Transdisciplinarity: two preliminary issues
MetadataShow full item record
Any discussion about transdisciplinarity presupposes some sort of recognition of the scientific disciplines and some agreement on how they are or should be grouped or classified. This article supplies a demarcation criterion to distinguish science from nonscience and discusses the way the sciences should be grouped. The first issue can be summarized by the question: (how) can scientific disciplines be distinguished from nonscientific ones? To answer this question it is necessary to sketch what in philosophy of science is called a �demarcation criterion� to distinguish between scientific and nonscientific activities. Secondly, does it make sense to recognise groups of sciences and which disciplines should be placed in each group? Does it make sense to use categories like social, hard, soft, exact, applied sciences and so forth? To answer these questions it is necessary to assess the plausibility of some of the categories traditionally used to classify the sciences. The purpose of the article is to provide an initial (yet philosophically grounded) orientation in an area in which many academics seem to wander, and sometimes to accept simplistic answers.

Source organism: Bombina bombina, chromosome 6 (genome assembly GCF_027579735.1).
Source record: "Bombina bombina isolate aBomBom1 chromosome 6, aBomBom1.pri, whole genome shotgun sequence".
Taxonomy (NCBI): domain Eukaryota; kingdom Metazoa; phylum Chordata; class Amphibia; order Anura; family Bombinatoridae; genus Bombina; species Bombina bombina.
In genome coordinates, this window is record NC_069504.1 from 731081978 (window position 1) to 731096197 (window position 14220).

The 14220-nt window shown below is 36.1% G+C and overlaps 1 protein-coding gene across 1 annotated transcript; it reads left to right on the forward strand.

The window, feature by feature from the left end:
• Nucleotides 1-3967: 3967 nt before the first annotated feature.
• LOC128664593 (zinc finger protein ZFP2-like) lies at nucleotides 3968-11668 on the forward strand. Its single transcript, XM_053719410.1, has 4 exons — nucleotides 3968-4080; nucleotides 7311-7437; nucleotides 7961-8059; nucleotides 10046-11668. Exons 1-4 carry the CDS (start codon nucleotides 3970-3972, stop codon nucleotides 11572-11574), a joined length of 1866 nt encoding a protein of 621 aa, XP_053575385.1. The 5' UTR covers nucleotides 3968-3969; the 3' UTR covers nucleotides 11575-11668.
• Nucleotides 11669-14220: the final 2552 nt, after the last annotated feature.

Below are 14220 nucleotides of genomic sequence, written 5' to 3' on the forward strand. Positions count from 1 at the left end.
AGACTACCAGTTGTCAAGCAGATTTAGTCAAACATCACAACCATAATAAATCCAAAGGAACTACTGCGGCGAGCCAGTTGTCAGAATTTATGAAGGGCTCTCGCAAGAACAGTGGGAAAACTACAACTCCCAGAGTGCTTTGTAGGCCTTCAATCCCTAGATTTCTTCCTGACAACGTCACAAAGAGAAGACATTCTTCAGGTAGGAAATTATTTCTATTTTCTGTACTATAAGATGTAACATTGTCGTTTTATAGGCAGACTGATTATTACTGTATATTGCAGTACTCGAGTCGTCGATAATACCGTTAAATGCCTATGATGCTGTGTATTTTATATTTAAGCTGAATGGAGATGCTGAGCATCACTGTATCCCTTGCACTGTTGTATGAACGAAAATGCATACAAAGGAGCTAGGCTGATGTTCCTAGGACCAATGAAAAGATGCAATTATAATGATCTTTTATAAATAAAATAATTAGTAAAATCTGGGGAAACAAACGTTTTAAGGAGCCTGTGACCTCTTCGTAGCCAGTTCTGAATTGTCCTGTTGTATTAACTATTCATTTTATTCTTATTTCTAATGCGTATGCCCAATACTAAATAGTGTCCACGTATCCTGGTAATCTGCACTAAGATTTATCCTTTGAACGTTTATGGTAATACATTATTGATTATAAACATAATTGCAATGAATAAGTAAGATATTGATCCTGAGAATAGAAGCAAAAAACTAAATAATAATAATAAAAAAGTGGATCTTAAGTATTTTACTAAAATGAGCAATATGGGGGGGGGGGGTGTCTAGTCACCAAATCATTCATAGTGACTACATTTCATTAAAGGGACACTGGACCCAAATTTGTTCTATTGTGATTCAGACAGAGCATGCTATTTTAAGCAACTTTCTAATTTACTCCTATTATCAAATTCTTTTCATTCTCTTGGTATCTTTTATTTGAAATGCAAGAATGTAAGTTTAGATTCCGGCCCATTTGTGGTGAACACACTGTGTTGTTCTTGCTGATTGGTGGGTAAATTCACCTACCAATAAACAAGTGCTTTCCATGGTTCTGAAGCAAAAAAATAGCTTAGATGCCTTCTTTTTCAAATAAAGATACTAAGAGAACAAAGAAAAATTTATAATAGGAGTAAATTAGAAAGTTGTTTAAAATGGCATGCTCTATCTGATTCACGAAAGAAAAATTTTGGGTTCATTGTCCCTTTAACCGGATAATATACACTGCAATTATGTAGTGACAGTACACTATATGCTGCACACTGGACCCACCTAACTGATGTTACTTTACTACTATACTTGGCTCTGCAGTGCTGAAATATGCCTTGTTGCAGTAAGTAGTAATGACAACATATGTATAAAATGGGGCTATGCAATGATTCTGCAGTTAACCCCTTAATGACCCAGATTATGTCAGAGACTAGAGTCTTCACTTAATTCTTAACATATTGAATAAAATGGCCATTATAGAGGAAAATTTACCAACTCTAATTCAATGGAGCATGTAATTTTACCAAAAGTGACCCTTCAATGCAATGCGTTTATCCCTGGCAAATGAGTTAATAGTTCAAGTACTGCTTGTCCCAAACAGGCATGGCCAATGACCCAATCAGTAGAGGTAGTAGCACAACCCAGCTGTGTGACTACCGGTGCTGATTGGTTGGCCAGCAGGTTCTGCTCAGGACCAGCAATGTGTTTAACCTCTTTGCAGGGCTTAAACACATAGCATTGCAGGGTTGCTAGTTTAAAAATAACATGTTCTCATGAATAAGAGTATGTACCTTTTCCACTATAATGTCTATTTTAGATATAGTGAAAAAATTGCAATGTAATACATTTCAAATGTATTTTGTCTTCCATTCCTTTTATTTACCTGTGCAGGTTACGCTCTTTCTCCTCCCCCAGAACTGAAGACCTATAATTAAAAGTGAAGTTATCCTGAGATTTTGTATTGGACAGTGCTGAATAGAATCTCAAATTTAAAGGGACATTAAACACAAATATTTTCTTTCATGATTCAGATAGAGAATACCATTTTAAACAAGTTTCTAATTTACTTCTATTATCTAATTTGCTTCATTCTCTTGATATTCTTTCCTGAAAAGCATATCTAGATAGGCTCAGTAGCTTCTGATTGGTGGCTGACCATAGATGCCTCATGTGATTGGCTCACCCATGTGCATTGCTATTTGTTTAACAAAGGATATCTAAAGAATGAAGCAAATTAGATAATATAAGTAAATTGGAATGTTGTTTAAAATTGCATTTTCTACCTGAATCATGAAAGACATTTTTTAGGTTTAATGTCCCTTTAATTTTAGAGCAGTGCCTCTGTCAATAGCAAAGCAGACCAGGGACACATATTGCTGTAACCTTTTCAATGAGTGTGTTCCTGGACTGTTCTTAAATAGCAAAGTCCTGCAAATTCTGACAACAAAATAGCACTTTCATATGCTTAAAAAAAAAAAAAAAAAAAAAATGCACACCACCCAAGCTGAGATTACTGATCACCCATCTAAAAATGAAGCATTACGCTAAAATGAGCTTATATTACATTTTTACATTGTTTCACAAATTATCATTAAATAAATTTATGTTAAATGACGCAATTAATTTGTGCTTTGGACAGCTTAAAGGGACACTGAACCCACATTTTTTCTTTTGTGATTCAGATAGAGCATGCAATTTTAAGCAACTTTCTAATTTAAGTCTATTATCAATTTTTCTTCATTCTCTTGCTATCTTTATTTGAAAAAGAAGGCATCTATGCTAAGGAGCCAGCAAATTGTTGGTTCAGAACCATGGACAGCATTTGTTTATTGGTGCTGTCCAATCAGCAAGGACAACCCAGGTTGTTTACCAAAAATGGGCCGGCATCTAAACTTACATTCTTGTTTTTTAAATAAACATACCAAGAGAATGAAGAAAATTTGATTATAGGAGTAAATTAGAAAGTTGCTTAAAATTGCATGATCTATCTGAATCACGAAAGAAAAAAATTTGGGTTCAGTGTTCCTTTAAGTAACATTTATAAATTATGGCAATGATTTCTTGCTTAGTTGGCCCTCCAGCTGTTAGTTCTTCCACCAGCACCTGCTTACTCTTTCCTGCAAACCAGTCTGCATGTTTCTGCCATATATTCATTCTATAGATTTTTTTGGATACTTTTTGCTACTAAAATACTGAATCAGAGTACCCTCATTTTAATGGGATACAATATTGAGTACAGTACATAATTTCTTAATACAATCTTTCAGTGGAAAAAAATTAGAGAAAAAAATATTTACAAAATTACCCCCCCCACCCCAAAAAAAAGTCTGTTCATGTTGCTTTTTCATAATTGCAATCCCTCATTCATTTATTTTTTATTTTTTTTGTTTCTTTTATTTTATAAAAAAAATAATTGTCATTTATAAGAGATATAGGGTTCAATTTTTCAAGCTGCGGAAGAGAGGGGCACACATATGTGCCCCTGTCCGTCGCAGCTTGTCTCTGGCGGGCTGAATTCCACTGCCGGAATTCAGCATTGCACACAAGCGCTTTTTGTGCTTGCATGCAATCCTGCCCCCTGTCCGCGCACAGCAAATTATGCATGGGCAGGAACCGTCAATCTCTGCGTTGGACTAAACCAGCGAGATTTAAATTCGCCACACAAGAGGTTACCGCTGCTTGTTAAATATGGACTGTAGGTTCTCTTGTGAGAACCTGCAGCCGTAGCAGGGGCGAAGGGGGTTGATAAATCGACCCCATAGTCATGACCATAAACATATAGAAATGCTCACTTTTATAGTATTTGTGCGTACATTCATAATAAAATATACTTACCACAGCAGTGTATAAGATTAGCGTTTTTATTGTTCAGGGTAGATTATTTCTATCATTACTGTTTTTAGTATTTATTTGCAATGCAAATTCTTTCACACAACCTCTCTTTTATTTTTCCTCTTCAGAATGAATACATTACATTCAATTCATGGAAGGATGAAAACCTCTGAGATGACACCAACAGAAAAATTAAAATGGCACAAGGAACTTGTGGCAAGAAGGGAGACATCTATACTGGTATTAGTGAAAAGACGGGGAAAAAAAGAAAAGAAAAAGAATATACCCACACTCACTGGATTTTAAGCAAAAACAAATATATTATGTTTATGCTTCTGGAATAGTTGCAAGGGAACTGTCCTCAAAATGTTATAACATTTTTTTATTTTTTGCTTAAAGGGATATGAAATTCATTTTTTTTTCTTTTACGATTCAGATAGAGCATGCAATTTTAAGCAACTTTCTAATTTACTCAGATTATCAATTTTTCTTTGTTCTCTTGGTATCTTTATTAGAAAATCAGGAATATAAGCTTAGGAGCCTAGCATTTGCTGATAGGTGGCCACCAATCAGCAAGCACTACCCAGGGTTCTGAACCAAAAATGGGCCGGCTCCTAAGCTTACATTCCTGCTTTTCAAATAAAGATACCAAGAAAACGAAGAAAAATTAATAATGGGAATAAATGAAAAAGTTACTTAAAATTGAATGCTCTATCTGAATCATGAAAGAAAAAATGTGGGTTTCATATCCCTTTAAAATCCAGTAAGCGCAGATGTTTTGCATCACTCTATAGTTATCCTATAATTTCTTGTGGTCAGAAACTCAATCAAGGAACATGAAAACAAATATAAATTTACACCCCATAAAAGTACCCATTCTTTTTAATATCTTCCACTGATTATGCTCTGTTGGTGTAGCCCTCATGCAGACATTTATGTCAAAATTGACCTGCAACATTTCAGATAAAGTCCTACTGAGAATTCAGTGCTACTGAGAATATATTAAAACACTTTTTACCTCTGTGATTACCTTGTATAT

Showing items related by title, author, creator and subject.
Coletto, R. (NWU School of Basic Sciences, 2013)Any discussion about transdisciplinarity presupposes some sort of recognition of the scientific disciplines and some agreement on how they are or should be grouped or classified. This article supplies a demarcation ...
Kruger, Jacob Petrus (North-West University, 2003)The central issue in this study is the question of how insight into the relation between faith and science in the philosophy of CA van Peursen can contribute to the wide ranging faith-science debate in contemporary thought. ...
Coletto, Renato (Vereniging vir Christelike Hoër Onderwys, 2016)The possible influence of religious beliefs on science has attracted the interest of historians of science, theologians, scientists and philosophers. Yet, in my opinion, the approaches traditionally used to connect religion ...